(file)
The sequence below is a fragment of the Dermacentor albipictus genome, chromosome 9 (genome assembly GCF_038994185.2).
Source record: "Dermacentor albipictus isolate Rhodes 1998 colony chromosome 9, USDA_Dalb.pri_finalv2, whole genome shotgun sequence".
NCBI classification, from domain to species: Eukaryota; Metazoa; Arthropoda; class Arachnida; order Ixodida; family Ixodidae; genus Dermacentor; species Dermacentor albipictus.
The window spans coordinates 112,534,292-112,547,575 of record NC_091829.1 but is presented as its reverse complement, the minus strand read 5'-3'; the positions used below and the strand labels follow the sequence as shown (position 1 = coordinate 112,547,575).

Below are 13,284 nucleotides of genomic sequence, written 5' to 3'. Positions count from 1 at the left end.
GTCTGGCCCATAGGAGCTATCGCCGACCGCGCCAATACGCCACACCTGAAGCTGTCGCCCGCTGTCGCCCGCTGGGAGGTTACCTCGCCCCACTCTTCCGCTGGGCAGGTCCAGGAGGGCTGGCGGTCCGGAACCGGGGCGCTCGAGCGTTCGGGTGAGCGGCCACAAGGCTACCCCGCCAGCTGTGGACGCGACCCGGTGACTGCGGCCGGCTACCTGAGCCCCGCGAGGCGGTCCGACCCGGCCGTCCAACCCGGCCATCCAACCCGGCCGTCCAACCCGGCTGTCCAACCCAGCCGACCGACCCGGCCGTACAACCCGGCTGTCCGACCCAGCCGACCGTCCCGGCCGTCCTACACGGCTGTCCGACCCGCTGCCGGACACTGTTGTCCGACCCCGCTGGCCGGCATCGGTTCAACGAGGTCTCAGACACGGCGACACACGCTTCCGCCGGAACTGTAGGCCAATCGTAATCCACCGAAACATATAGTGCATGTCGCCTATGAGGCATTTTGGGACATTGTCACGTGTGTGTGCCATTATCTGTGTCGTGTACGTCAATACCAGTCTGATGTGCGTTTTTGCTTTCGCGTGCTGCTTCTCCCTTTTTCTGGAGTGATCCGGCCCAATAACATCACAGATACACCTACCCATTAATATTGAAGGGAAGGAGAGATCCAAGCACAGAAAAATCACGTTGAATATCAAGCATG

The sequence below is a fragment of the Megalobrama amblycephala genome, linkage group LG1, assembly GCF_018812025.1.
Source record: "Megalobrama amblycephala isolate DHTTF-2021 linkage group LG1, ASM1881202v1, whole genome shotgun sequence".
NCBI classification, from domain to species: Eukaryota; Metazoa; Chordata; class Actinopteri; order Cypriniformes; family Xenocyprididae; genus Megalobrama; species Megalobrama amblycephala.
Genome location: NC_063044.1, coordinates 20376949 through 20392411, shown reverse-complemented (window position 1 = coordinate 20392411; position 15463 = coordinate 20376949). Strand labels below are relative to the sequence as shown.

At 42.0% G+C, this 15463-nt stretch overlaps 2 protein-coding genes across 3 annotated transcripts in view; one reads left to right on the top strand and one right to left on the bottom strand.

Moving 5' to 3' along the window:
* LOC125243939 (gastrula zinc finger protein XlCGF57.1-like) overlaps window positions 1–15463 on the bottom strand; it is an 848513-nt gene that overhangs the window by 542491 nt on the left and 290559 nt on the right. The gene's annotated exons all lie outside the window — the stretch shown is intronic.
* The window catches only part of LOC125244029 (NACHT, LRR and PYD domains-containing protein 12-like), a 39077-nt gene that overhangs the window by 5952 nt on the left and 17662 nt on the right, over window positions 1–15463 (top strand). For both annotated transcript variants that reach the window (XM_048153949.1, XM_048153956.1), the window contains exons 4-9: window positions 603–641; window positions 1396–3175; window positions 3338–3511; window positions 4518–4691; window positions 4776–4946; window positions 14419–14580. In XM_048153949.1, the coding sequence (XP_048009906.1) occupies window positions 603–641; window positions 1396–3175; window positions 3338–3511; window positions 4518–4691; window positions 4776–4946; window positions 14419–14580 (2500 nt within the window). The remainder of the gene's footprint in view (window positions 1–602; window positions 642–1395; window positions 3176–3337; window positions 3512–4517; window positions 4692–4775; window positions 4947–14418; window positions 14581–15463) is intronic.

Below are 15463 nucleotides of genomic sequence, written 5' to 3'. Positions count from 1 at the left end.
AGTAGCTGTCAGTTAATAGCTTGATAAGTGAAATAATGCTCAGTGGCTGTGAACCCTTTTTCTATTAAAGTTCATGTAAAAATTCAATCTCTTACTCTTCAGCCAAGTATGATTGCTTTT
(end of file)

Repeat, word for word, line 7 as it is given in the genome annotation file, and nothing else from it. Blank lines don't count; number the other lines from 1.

The sequence below is a fragment of the Megalobrama amblycephala genome, linkage group LG1, assembly GCF_018812025.1.